A Short History of Myth
by Karen Armstrong
159 pages (paperback)
C. S. Lewis once claimed that myths were lies “breathed through silver.” In asking my students how they define myth, I often get a similar response. In A Short History of Myth, Karen Armstrong reminds the reader that the myth-making enterprise is a proud human tradition and has evolved into particular new forms of which we may not be aware.
“We are meaning-seeking creatures,” writes Armstrong. “Dogs, as far as we know, do not agonize about the canine condition, worry about the plight of dogs in other parts of the world, or try to see their lives from a different perspective.” Myths play an essential role in that seeking. Human beings, she reminds us, are transcendence seeking beings. It is our imagination that sets us apart from the dogs; the imagination “produces religion and mythology.”
As an aside, cognitive sciences have taken on the challenge of religion in significant ways, producing studies that argue for this very conclusion. Back in 2008, New Scientist reported on this, noting the work of anthropologist, Maurice Bloch, of the London School of Economics. No other creature, says Bloch—even those closest to us on the evolutionary scale—have this tool of the mind. We have the capacity to “imagine other worlds” (see NewScientist.com “Religion a figment of human imagination”), he argued, and this provides a functioning basis for religion and myth.
Myth is not about irrationality. Like science, argues Armstrong, myth extends “the scope of human beings,” that is, it enables “us to live more intensely” in this world. The same imagination that goes into religion, also makes it in the arts. “A myth is essentially a guide,” writes Armstrong, “it tells us what we must do in order to live more richly.”
From a Christian catacomb (fresco, 4th century) of Orpheus as a type of Christ. Image: Wikipedia Commons
So what happened to myth? How did it fall on hard times? How did it become the thing of dusty used bookstores and when did it fall out of favor with the religious imagination?
Since the Enlightenment, perspectives on the nature of truth have often moved on to what is considered historical, rational, or provable. There was a move to treat, as Spinoza once argued, all books (including the Bible) as any other book. Higher criticism put human literature and knowledge to the test of scientific examination. Today this can translate into evaluating myth against history, as if they have the same end game. The value of a myth depreciates as a result. Armstrong sets out to show us why we should still care about myth.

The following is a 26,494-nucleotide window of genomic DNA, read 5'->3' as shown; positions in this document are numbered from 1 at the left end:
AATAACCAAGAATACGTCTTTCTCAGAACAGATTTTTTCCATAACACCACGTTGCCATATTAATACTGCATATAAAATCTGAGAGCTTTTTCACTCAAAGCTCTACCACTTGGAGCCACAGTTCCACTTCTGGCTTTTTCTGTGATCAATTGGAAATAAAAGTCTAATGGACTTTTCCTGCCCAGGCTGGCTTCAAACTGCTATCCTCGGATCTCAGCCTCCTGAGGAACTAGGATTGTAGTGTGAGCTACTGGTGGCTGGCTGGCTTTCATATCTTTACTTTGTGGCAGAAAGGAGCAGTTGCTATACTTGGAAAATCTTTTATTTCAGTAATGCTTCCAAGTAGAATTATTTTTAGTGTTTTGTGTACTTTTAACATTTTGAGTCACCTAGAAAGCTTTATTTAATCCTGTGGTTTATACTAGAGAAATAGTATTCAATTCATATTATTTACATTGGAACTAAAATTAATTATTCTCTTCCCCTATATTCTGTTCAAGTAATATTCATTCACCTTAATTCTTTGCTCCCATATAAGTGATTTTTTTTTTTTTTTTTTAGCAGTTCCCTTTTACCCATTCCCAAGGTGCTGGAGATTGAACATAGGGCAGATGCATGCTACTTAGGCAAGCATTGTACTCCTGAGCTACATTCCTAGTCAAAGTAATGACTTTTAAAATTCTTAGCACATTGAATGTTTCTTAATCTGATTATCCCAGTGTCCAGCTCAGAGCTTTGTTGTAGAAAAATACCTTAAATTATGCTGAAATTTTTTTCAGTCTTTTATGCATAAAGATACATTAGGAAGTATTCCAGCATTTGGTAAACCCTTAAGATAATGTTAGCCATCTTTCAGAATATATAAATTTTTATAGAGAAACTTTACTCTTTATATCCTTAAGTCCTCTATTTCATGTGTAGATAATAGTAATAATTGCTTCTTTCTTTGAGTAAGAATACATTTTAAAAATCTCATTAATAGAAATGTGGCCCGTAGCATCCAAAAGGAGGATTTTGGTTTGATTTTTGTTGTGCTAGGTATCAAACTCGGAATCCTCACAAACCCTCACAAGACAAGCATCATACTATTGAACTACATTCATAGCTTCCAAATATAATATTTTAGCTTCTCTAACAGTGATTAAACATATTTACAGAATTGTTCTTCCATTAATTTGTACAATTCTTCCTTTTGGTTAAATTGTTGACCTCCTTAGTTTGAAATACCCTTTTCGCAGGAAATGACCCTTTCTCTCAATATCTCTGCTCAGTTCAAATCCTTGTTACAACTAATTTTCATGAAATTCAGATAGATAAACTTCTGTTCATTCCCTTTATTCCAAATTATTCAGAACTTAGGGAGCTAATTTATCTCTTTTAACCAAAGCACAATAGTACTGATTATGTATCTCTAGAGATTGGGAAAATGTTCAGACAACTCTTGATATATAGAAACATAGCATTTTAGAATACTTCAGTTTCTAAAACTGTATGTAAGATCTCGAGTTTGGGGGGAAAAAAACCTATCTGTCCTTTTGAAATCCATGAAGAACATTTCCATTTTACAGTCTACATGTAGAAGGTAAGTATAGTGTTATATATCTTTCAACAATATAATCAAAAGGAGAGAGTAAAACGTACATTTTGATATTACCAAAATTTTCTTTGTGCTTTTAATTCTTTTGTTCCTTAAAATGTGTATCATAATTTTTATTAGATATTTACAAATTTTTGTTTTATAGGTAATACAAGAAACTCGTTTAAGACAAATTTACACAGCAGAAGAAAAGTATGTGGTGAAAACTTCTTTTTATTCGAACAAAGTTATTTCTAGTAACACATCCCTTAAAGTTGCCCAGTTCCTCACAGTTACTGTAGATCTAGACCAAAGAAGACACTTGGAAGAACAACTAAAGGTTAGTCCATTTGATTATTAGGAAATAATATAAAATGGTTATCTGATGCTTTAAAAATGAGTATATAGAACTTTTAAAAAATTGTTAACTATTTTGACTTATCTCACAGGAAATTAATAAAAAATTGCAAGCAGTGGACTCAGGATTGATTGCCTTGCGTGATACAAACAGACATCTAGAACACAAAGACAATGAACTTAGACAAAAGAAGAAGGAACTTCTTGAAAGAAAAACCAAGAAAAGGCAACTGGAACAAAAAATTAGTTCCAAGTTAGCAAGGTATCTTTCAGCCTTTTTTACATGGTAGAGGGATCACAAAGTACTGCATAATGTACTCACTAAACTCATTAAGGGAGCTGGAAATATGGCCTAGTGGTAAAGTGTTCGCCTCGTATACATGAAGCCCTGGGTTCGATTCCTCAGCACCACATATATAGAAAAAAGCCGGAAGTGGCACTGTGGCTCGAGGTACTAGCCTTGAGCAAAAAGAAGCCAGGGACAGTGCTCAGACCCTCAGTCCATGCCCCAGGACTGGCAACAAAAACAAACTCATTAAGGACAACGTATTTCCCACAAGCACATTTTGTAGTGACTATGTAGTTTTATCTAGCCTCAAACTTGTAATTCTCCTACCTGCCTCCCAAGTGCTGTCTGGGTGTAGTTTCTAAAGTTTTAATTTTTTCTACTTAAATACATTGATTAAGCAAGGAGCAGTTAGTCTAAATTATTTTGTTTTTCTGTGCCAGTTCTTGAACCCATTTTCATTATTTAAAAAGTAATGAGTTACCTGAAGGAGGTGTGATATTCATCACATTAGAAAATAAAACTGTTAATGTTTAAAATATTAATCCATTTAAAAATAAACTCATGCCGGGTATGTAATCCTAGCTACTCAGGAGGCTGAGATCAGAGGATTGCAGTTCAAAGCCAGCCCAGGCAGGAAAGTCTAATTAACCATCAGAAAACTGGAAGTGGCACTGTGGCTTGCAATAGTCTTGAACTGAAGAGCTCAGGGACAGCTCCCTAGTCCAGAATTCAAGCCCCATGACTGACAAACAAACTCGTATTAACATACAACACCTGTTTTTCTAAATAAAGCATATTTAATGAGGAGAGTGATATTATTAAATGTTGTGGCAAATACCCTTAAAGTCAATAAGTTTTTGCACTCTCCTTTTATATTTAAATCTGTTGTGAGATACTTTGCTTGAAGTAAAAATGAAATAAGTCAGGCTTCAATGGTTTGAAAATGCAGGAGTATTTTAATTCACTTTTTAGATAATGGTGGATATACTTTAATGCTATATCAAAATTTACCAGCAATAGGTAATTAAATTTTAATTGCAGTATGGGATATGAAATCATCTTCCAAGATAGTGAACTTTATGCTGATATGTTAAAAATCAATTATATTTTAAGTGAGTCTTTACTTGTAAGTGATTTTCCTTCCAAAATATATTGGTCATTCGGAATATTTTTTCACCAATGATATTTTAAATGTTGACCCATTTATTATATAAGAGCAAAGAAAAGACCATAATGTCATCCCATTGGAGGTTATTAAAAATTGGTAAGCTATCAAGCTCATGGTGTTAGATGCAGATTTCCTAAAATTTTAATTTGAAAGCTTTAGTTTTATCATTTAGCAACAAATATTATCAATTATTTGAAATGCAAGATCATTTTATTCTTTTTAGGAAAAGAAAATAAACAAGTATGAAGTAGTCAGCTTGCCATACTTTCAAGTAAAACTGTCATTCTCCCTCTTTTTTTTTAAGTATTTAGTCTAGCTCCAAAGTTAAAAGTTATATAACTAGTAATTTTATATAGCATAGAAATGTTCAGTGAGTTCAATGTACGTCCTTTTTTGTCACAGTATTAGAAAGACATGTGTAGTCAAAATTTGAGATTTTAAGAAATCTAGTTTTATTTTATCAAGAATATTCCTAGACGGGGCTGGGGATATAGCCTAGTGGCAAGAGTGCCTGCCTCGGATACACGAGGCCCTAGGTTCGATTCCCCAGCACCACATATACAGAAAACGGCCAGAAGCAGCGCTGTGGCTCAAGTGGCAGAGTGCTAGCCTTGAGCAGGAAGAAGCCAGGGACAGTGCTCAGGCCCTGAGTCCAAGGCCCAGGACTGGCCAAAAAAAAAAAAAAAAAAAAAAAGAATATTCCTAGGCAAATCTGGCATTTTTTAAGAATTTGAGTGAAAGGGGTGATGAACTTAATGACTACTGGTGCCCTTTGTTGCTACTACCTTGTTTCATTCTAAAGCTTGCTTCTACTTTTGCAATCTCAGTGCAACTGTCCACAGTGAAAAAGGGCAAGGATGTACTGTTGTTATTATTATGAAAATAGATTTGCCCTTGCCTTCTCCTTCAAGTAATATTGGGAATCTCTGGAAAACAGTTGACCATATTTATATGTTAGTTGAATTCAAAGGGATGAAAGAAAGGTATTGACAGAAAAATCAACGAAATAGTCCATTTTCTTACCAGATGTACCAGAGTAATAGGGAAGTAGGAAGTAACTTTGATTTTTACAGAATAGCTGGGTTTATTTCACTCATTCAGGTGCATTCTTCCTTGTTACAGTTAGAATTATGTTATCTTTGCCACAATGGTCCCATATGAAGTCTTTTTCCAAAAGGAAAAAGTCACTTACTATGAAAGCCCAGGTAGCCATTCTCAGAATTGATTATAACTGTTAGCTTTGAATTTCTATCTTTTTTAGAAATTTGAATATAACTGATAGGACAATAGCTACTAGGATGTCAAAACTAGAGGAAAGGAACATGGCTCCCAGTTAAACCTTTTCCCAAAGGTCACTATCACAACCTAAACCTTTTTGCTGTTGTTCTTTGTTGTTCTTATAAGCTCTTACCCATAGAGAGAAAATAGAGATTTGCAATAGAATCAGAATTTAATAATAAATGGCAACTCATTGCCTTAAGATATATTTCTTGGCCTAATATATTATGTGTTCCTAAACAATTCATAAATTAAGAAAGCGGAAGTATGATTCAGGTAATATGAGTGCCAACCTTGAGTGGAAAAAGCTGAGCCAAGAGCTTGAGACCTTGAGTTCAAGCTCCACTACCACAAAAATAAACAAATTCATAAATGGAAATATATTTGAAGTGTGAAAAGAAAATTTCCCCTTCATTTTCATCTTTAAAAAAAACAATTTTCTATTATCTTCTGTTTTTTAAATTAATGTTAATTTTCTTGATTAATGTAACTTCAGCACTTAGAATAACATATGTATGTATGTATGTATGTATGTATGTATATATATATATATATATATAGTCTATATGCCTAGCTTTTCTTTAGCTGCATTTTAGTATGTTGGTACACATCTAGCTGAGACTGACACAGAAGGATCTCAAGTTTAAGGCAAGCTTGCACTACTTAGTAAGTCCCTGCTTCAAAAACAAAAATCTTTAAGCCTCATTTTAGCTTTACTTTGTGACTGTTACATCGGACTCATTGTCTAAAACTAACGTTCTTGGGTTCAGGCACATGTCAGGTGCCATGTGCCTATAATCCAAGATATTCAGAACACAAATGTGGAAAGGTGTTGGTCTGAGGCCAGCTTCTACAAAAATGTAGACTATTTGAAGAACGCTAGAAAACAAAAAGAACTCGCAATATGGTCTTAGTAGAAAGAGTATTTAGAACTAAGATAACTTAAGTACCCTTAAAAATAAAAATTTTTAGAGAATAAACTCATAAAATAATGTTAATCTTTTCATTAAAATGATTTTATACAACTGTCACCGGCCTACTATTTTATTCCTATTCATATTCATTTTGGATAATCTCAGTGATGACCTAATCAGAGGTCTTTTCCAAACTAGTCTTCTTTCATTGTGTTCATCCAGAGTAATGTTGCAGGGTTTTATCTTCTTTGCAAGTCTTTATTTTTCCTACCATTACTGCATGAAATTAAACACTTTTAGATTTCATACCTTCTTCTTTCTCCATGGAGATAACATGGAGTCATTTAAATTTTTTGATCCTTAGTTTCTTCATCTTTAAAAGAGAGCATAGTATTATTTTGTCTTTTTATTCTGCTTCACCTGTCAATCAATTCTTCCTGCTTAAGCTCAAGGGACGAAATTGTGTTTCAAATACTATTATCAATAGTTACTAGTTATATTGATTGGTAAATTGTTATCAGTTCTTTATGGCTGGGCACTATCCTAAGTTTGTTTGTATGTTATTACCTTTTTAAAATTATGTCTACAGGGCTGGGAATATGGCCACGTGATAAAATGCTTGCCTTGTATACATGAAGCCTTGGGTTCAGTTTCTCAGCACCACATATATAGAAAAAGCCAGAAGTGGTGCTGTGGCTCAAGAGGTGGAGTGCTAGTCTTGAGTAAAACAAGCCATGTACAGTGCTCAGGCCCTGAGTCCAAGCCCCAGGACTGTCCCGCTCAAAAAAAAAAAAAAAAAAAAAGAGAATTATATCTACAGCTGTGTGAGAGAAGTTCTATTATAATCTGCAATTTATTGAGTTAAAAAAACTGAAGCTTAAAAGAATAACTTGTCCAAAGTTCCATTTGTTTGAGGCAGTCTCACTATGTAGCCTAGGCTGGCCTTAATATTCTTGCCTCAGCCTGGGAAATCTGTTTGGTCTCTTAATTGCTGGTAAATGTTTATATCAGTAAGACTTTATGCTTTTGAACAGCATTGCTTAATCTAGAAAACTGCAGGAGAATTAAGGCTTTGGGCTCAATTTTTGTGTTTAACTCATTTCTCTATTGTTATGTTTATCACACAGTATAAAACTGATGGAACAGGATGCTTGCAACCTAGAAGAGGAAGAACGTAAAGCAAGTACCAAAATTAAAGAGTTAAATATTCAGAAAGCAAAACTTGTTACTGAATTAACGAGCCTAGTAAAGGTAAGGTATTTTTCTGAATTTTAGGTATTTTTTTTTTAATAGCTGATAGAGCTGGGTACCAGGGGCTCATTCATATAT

In a panoramic of human history, beginning with the Paleolithic period, Armstrong offers a coherent, but broad-brush, perspective on the development of myth. The religious component is very important for the development of her argument on the role and value of myth. This is a “short history,” so one should expect potential reductionism. The hinging chapter (5) is that of infamous Axial Age (800 to 200 BCE), the period of human history that sees the great rise of Buddhism, Hinduism, and forms of monotheism. In this chapter, Armstrong tackles everything from the influence of The Epic of Gilgamesh to the all important Greek logos.
Of course, while many today may not necessarily object to her handling of ancient and dead mythologies and traditions, Armstrong’s volume does cross over into the formational period of Christianity and Islam, and in doing so this would undoubtedly make for controversy. She handles these gently and sometimes with obvious kid gloves. In part, I think this comes from her own journey. In her book, Through the Narrow Gate (1995), Armstrong calls herself a “freelance monotheist.” In A Short History of Myth, however, one gets the impression that those discussions, which can make some religious devotees nervous, actually refreshes her appreciation for spirituality and faith.
The last chapter helps put myth into perspective for today. Armstrong points to newer art forms that help fill that gap lost with the demise of myth-making.
A novel, like a myth, teaches us to see the world differently; it shows us how to look into our own hearts and to see our world from a perspective that goes beyond our own self-interest. If professional religious leaders cannot instruct us in mythical lore, our artists and creative writers can perhaps step into this priestly role and bring fresh insight to our lost and damaged world.
Many of those religious leaders may object to any use of myth; getting over the connotation of a myth as lie may be too difficult for some. For example, many (though by no means all) evangelical Christians, the objection to myth playing a role in Scripture is as strong as the objection a naturalist has to religion as having something to say about the origins of the universe. The idea that there is any connection between (even only by a shared tradition) Genesis and ancient myth-telling is viewed as abhorrent. Some have even been removed from tenured faculty positions as a result. A better understanding of myth is required.
Despite this difficulty, myth-making can happen in this world and even in the context of religion; C. S. Lewis himself wrote Till We Have Faces (1956) and The Chronicles of Narnia. After his conversion to Christianity, Lewis also wrote his famous essay “Myth Became Fact,” in which mythology is no longer seen as a lie, but as the signposts of reality. Writes Lewis:
The heart of Christianity is a myth which is also a fact. The old myth of the Dying God, without ceasing to be myth, comes down from the heaven of legend and imagination to the earth of history…By becoming fact it does not cease to be myth: that is the miracle.
A Short History of Myth is a valuable introduction to the discussion of myth and a recommended read for those interested in comparative religions.